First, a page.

Art Director Gianpaolo Rifino on His Recent Emmy Nomination for ‘The White Lotus’
Posted on: Aug 22, 2023
Gianpaolo Rifino stands as a visionary force in the realm of visual storytelling. With a remarkable career adorned by prestigious accolades, including an BFDG-win for his work on Cyrano and a 2023 Emmy nomination for his work in Art Direction on The White Lotus, his artistic prowess and innovative approach have left an indelible mark on the industry.
Congratulations on your Emmy nomination for The White Lotus.
Thank you! I didn’t expect to have the nomination. It was a surprise.
What did the art direction entail for this season?
Well, we shot in Taormina and in the Four Seasons hotel. So we had to redress everything specifically for the show, including building out a room. We built the interior of the hotel room in Rome, including the bathroom and the door in connection with the other room to make it look like it was two separate rooms like you see on the show. The set decorator, Letizia Santucci, did a great job because she was in charge of redressing everything. It was all very well done. It was a lot of work; we also shot nearby in Palermo and Noto, which was the location of the villa at the end of the season.
There were so many details in that villa.
Yeah. Letizia did a fantastic job. She got all the art you see hung on the walls. As a team, we worked on the rooms and added all the details you see. Cristina Onori, the production designer, led us on this experience, doing a great job.
The hotel bathroom was gorgeous, all that marble.
We rebuilt that in Rome. When we built the hotel room, we built a real bathroom attached to it [that you see in episodes]. We used real marble because the veins of marble are specific in that way in the real hotel. It was a specific kind of Carrara that was more previous than the normal Carrera. We went to hand-pick the marble ourselves to build out the set. It was wonderful.
What do you enjoy the most about art direction?
I love the initial part, when you start to think about the set and get to draw your ideas out. When you see it come to life…it’s fantastic. You have to put it on paper first and after it’s approved by the director, you build the set. We build out models for how the set will look, then follow through with construction and paint everything by hand. The other interesting [thing] that we did in The White Lotus was the “Madama Butterfly” theater. I painted all the backdrop on the computer with my pen. And after we printed it out on canvas, we used a frame—a front frame, and we built a platform in different heights just to give more movement to the set. Of course, everything in accordance with the production designer.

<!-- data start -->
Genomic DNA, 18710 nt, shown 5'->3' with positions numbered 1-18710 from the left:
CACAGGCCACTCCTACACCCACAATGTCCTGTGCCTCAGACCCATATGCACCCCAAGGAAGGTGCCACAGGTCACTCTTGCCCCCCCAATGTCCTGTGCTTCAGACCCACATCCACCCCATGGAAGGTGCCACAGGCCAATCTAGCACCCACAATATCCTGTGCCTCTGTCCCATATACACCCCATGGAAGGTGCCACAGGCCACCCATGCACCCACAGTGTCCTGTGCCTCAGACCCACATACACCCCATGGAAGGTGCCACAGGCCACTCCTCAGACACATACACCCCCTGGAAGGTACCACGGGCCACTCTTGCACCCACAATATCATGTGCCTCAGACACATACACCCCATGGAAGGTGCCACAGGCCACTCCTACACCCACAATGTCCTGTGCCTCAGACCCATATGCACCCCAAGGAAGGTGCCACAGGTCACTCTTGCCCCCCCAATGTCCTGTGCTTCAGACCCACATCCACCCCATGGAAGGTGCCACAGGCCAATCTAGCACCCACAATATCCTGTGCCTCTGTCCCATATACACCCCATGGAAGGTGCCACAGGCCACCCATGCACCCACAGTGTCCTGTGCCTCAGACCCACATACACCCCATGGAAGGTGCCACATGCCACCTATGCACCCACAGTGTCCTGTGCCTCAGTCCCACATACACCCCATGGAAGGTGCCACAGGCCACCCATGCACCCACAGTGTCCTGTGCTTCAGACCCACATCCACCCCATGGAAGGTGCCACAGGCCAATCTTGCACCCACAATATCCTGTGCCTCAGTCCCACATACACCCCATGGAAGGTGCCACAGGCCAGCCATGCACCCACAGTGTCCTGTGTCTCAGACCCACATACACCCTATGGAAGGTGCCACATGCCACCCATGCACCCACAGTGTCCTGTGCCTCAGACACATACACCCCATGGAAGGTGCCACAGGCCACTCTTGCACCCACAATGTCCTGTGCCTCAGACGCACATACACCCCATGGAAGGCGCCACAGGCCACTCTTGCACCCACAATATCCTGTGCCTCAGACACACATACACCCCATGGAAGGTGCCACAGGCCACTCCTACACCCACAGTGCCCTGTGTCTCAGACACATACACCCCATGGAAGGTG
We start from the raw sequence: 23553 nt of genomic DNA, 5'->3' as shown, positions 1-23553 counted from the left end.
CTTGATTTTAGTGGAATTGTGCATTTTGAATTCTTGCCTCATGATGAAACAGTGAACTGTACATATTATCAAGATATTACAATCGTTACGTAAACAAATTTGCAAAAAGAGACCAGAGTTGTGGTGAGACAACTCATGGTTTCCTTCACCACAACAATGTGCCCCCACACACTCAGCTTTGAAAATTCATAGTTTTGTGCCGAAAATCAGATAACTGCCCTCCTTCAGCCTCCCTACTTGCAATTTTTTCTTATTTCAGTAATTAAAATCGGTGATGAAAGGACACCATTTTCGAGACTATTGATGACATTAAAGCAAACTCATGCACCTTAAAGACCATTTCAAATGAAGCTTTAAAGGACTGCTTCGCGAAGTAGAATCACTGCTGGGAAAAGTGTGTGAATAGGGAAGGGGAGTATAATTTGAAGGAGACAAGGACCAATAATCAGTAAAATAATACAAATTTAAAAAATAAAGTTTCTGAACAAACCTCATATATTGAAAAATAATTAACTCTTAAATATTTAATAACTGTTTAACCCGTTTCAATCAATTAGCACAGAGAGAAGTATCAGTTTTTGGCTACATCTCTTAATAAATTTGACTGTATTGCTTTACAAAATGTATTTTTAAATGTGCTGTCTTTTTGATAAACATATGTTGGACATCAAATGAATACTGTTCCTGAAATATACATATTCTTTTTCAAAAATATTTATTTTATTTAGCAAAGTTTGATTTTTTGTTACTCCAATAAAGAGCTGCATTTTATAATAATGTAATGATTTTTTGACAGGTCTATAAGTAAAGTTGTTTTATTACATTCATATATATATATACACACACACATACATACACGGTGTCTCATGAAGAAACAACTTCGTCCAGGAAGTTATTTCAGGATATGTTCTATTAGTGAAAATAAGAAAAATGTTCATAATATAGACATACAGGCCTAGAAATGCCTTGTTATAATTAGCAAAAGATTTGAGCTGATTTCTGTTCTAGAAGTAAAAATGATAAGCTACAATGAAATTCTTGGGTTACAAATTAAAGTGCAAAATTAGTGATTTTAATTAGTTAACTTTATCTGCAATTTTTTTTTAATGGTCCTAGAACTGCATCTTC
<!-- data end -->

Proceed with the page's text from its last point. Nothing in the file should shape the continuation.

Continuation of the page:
How did you get started in art direction?
I started in the 2000s. I grew up with Ettore Scola movies, and started with production designer Luciano Ricceri on one of his films, Concorrenza Sleale. I fell in love with the job right away. I spent my entire day on-set. I started in the morning at 7:00 and I was there until midnight. It felt fantastic to be there, because we started to see the work, and all the people that were involved with it brought it to life. I cried when the movie finished. It was an exciting experience. After that, I jumped to my first international movie. Another big one I worked on was Ocean’s Twelve. My first experience with HBO was working on the show Rome.
What was it like working on Rome?
I was a draftsman on that, so not [working in] art direction yet, but I was a part of the team. Cristina Onori was the set Decorator and she won the Emmy. It was nice because there was [a lot of] construction and we had to dress everything. We started with the research and studied the paintings of Alma-Tadema, whose paintings inspired the set for that production. We built the chariot and everything you see in that series. And it was nice because every day we had to redress it, to reinvent the set. We got to build it all in Rome.
What advice would you give to someone who wants to be in art direction?
You must work very hard, and be prepared to start from scratch. Don’t focus on the money. I see a lot of younger people more concerned about the salary than learning or gaining experience. You have to be passionate about this job. If you have the passion, you can achieve great things.
This interview has been edited and condensed.
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